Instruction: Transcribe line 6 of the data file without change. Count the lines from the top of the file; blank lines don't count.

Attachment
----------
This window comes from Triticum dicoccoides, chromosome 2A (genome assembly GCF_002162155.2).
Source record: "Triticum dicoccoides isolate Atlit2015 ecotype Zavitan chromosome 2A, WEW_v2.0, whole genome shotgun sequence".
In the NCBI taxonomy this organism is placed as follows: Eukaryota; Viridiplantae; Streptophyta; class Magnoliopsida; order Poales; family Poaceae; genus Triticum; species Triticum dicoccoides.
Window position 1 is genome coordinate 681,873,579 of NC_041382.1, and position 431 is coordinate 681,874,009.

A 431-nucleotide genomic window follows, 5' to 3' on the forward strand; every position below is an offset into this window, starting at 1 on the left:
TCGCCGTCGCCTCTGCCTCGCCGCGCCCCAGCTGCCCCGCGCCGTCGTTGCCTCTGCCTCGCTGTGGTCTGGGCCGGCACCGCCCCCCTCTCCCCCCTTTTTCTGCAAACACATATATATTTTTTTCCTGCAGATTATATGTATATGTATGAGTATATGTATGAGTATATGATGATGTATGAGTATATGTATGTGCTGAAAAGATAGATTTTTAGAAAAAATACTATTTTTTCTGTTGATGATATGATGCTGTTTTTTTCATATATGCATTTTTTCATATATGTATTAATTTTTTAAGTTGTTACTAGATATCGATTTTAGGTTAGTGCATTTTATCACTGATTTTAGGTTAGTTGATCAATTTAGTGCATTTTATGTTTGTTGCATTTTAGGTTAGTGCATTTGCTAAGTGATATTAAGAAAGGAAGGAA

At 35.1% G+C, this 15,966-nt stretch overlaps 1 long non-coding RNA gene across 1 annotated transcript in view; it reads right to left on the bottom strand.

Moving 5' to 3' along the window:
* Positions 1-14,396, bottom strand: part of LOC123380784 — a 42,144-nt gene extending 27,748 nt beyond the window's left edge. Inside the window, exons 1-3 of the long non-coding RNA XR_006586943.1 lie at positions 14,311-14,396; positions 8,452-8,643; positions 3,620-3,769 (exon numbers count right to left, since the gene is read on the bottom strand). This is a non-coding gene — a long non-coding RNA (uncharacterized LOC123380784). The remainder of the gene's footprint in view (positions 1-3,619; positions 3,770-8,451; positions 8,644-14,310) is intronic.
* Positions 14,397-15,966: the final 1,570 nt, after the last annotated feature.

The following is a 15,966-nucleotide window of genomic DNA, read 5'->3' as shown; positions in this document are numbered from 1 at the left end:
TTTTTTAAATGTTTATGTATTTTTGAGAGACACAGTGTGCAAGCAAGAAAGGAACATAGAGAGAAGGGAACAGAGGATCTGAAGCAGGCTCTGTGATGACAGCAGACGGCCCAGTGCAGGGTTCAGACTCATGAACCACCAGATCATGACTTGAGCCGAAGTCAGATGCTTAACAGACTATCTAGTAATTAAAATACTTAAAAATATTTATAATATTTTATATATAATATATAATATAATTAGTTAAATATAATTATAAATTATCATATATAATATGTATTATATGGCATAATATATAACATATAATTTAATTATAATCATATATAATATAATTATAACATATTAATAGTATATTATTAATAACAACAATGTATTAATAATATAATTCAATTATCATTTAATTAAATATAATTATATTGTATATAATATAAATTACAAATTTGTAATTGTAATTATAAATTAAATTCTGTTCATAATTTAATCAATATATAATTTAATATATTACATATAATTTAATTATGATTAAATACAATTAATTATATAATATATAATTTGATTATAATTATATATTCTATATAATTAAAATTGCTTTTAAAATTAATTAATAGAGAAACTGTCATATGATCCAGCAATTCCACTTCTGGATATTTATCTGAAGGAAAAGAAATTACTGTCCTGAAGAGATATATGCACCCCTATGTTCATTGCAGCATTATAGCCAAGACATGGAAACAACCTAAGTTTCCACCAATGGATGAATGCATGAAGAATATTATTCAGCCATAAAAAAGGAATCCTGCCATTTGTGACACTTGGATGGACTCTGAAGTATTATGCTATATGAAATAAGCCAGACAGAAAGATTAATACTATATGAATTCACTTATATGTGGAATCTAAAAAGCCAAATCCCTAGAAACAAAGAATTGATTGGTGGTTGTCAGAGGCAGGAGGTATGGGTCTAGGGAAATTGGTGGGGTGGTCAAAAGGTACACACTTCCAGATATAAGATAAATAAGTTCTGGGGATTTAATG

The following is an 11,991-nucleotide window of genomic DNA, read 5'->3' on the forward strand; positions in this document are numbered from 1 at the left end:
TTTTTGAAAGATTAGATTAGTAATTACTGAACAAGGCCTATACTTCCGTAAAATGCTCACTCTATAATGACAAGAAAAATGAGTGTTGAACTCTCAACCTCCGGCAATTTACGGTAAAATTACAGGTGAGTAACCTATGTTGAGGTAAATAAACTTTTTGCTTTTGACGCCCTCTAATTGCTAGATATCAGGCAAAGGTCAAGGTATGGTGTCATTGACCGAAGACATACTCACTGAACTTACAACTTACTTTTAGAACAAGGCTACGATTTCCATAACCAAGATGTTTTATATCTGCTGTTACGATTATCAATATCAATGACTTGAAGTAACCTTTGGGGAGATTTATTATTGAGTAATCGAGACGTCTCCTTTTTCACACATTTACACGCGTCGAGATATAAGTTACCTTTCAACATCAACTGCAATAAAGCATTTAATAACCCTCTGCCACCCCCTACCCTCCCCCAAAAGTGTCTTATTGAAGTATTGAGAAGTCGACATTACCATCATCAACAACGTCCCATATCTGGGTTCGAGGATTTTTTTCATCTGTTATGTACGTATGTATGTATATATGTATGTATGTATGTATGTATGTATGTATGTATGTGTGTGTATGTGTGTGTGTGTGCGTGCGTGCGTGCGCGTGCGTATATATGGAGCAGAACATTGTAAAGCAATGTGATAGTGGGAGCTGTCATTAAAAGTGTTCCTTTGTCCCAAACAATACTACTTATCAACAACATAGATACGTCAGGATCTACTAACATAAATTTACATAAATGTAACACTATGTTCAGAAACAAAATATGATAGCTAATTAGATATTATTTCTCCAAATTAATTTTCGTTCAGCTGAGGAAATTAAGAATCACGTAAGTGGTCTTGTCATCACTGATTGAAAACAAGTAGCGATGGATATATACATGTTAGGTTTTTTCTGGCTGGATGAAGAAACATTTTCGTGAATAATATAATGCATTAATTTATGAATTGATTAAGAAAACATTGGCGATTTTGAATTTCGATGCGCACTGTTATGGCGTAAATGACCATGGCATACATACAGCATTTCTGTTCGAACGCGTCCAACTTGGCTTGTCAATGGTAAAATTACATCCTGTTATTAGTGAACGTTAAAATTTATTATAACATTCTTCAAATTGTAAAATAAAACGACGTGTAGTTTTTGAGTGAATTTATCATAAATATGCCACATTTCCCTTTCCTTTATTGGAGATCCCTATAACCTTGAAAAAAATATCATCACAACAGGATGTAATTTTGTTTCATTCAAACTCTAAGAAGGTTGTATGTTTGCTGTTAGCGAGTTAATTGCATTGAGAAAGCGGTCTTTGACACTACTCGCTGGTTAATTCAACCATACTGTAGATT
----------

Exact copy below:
TCGCCGTCGCCTCTGCCTCGCCGCGCCCCAGCTGCCCCGCGCCGTCGTTGCCTCTGCCTCGCTGTGGTCTGGGCCGGCACCGCCCCCCTCTCCCCCCTTTTTCTGCAAACACATATATATTTTTTTCCTGCAGATTATATGTATATGTATGAGTATATGTATGAGTATATGATGATGTATGAGTATATGTATGTGCTGAAAAGATAGATTTTTAGAAAAAATACTATTTTTTCTGTTGATGATATGATGCTGTTTTTTTCATATATGCATTTTTTCATATATGTATTAATTTTTTAAGTTGTTACTAGATATCGATTTTAGGTTAGTGCATTTTATCACTGATTTTAGGTTAGTTGATCAATTTAGTGCATTTTATGTTTGTTGCATTTTAGGTTAGTGCATTTGCTAAGTGATATTAAGAAAGGAAGGAA